Most speakers also condemned the continued violence and emphasized the need for security as the basis of a multi-ethnic society in Kosovo. The representative of the Russian Federation said that such violence had not been duly punished, and the few positive changes in the situation of minorities had been brought only because of constant pressure from the international community, without local initiatives. Other issues of common concern included the continuation of so-called parallel structures by the Government in Belgrade.
The representative of Serbia and Montenegro said the security situation in Kosovo and Metohija remained a cause for grave concern for the reconciliation and the return of displaced persons. He supported the “standards before status” policy and Mr. Holkeri’s priorities to establish the rule of law, promote economic development and improve the security situation, particularly for non-Albanians.
He said that improved contacts and cooperation with the Serbian Government were essential for the development of effective institutions of self-government in Kosovo and Metohija. He agreed that relations between UNMIK and Belgrade had improved since Mr. Holkeri’s arrival, in the areas of police, security and justice. His country was firmly committed to strengthening such cooperation.
Also speaking this morning were the representatives of Council members Syria, France, Germany, Cameroon, Spain, Guinea, Mexico, Angola, Chile, China, Bulgaria, United Kingdom and United States.
The representatives of Ukraine, Japan and Albania also spoke.
The meeting began at 10:15 a.m. and adjourned at 1:03 p.m.
When the Security Council met this morning, it had before it a report of the Secretary-General on the United Nations Interim Administration Mission in Kosovo (UNMIK) (document S/2003/996) covering the period since 1 July. According to the report, the new Special Representative and Head of UNMIK, Harri Holkeri of Finland, who took over from Michael Steiner of Germany on 13 August, reaffirmed the Mission’s key priorities: improving the rule of law and the security situation; furthering returns and minority rights; and strengthening economic development in order to promote substantial autonomy and self-government in Kosovo in accordance with resolution 1244 (1999).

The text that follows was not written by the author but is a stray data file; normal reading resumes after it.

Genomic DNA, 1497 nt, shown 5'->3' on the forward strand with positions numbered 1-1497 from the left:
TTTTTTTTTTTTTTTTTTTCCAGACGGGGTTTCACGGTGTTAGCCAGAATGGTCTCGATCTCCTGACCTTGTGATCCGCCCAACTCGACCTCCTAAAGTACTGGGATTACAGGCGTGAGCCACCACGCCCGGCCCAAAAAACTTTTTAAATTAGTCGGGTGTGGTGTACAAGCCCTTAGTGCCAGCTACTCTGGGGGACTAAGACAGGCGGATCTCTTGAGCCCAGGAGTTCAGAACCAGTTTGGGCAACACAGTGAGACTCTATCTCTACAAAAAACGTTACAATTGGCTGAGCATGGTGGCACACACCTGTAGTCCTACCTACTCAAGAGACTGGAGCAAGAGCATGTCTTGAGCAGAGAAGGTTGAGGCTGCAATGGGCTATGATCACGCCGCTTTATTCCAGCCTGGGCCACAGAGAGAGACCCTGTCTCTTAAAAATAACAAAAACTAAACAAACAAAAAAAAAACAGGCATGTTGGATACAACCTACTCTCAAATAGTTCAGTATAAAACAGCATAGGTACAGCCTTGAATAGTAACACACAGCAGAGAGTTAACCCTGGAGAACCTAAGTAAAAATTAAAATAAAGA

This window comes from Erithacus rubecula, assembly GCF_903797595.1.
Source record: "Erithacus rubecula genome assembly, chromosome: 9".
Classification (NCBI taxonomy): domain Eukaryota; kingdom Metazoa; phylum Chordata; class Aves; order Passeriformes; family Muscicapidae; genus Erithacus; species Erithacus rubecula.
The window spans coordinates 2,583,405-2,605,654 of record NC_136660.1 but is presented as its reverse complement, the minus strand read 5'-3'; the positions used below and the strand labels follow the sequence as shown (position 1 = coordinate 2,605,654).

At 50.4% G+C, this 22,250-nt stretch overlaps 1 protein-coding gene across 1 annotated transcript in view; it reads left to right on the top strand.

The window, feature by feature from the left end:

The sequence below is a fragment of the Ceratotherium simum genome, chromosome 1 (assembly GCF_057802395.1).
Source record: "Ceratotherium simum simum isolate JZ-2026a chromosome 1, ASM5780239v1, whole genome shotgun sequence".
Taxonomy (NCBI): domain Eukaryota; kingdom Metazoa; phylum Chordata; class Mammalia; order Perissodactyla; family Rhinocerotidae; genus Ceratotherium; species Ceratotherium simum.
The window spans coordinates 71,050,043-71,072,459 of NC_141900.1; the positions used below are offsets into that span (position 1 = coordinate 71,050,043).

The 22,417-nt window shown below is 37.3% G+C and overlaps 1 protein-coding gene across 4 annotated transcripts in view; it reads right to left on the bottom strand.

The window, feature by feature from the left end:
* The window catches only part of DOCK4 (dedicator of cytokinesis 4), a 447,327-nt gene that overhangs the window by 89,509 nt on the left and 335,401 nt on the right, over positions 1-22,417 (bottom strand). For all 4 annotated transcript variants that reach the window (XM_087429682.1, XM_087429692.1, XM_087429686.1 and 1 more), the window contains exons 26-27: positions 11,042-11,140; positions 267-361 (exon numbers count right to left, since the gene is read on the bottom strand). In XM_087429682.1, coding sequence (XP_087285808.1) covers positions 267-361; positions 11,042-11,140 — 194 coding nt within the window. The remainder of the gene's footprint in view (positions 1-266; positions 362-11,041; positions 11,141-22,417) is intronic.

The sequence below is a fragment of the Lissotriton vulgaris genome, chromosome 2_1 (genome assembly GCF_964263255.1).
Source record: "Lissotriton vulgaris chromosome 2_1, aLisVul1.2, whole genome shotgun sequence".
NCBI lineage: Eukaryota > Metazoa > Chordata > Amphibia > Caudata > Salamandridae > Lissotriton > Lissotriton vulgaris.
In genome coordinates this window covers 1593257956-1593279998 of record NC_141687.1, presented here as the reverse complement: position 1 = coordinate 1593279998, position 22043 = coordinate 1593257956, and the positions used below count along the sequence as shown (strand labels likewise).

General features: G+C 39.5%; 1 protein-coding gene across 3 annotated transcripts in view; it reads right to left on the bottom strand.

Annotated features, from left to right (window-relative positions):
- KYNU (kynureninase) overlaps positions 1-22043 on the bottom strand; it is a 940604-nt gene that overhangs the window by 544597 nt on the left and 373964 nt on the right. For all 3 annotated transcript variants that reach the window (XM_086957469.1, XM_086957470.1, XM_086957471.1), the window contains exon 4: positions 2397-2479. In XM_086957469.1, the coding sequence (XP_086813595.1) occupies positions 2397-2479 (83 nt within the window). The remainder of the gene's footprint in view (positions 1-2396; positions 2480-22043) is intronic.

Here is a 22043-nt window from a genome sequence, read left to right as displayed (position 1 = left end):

The report states that non-reserved responsibilities listed in Chapter 5 of the Constitutional Framework will be transferred to the Provisional Institutions of Self-Government by the end of 2003. Mechanisms are being developed to gradually increase the responsibilities of the Provisional Institutions. As part of increasing efforts to enhance cooperation between UNMIK and the Provisional Institutions, a benchmarks implementation plan is being developed to set clear timelines and success criteria in line with the “standards before status” formula.
Political gridlocks affecting, and in some cases completely stalling, the operations of some municipal assemblies have been resolved. However, according to the report, in most municipalities, the civil service shows a general lack of professionalism in implementing transparent, non-politicized and ethnically balanced procedures. Belgrade-sponsored parallel administrative structures are common in most mixed and ethnically Serb municipalities. In addition, Kosovo Serbs employed by the Provisional Institutions often receive a second salary from Belgrade. Minority employment in the civil service remains unsatisfactory. On the other hand, representation of women at the professional level in the public sector has improved.